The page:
I Speak of the City: Helene Johnson

[it feels like i could post harlem poems all day long but this particular sonnet captures so much. the first line jumping right out at you and then the switch of viewpoints from line to line mimicking the movement of crossing from avenue to avenue. i can imagine the speaker as an active onlooker, measuring the pedestrian walking through 125th street, stride for stride, while also taking into account the perception of onlookers. this ability to capture the pace and bustle of crowded sidewalk streets in meter and rhyme is a beautiful use of the petrarchan sonnet.]

Sonnet to a Negro in Harlem

You are disdainful and magnificent—
Your perfect body and your pompous gait,
Your dark eyes flashing solemnly with hate,
Small wonder that you are incompetent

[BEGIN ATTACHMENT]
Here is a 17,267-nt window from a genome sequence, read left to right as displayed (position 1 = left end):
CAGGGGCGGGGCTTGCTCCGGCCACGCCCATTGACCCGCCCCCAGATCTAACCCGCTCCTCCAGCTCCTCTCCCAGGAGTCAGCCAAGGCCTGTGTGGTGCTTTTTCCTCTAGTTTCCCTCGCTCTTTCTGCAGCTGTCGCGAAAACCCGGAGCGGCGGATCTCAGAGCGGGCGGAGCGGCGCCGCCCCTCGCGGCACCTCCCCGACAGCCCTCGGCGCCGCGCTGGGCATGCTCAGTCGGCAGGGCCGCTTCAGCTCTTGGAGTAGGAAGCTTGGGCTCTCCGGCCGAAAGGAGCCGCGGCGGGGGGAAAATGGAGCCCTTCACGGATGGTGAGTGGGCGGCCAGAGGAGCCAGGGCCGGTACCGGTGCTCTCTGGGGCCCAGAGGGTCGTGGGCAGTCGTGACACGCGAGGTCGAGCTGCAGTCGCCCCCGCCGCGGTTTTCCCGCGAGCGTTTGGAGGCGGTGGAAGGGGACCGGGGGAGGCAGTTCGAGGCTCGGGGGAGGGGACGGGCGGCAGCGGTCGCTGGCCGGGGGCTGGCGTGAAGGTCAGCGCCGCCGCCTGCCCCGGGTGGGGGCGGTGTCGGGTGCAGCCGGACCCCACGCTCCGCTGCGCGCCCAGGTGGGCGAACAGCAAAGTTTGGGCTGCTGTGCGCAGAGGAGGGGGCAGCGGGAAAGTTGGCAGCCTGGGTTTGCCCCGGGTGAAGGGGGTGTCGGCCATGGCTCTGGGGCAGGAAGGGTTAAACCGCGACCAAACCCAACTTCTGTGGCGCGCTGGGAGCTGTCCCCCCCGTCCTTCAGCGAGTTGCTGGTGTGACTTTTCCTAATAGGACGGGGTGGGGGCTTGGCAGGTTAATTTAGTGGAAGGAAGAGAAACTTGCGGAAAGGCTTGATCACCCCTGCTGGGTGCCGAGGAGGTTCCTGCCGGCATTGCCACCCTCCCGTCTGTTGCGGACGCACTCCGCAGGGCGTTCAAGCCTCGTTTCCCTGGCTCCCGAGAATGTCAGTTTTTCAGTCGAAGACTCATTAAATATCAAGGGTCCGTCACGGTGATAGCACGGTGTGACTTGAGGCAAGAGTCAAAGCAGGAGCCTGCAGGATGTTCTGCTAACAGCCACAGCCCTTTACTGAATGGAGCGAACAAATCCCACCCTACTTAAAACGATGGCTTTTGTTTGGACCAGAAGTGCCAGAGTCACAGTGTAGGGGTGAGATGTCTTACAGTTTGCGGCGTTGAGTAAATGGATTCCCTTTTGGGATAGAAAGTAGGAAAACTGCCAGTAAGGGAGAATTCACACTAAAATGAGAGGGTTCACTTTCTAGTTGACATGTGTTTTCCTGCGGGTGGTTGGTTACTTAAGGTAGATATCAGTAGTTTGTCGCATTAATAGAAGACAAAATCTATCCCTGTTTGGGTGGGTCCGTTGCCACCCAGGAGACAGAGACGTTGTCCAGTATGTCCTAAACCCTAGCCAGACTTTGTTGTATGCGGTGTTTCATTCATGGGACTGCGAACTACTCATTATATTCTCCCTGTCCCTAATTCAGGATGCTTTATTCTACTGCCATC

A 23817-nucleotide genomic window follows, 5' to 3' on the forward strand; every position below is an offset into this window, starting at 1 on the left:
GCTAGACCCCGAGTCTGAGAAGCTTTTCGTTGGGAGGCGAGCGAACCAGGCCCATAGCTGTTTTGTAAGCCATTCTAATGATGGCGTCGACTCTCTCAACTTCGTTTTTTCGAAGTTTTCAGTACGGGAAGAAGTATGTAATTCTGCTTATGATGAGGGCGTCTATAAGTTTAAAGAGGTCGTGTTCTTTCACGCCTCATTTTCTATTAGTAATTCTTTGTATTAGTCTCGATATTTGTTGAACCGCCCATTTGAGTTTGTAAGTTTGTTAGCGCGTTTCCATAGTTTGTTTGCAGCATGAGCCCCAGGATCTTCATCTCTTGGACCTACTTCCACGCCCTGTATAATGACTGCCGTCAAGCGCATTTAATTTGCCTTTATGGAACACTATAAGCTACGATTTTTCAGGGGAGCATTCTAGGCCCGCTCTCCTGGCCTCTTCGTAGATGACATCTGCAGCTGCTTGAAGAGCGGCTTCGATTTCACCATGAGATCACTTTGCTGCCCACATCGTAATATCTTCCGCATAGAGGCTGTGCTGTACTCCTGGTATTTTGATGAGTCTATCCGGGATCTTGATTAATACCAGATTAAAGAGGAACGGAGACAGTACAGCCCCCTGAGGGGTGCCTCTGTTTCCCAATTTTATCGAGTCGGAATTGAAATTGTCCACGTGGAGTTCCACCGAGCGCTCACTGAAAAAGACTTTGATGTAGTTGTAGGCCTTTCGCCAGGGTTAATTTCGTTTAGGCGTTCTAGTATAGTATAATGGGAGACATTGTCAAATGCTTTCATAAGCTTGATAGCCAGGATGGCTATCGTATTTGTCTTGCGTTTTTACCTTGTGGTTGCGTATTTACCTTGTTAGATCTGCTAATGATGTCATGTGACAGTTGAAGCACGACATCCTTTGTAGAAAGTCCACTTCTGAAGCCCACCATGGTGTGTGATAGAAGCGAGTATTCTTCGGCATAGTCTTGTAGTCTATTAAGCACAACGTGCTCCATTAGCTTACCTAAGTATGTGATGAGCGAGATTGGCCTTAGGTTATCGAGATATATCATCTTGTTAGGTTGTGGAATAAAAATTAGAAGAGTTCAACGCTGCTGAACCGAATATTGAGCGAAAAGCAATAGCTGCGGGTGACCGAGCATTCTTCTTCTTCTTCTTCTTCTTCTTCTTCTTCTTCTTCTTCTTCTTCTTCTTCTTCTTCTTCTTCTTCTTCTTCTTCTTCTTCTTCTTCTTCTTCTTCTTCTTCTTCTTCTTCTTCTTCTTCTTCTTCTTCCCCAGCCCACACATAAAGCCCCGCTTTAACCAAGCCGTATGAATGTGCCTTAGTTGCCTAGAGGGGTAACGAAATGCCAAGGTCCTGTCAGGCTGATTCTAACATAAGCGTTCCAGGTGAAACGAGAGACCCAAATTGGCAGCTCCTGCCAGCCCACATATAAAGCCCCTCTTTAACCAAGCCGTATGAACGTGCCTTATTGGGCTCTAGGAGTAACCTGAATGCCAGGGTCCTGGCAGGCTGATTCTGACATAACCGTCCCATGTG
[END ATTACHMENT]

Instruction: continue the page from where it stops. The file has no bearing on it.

To imitate those whom you so despise—
Your shoulders towering high above the throng,
Your head thrown back in rich, barbaric song,
Palm trees and mangoes stretched before your eyes.
Let others toil and sweat for labor’s sake
And wring from grasping hands their meed of gold.
Why urge ahead your supercilious feet?
Scorn will efface each footprint that you make.
I love your laughter arrogant and bold.
You are too splendid for this city street.

© Helene Johnson

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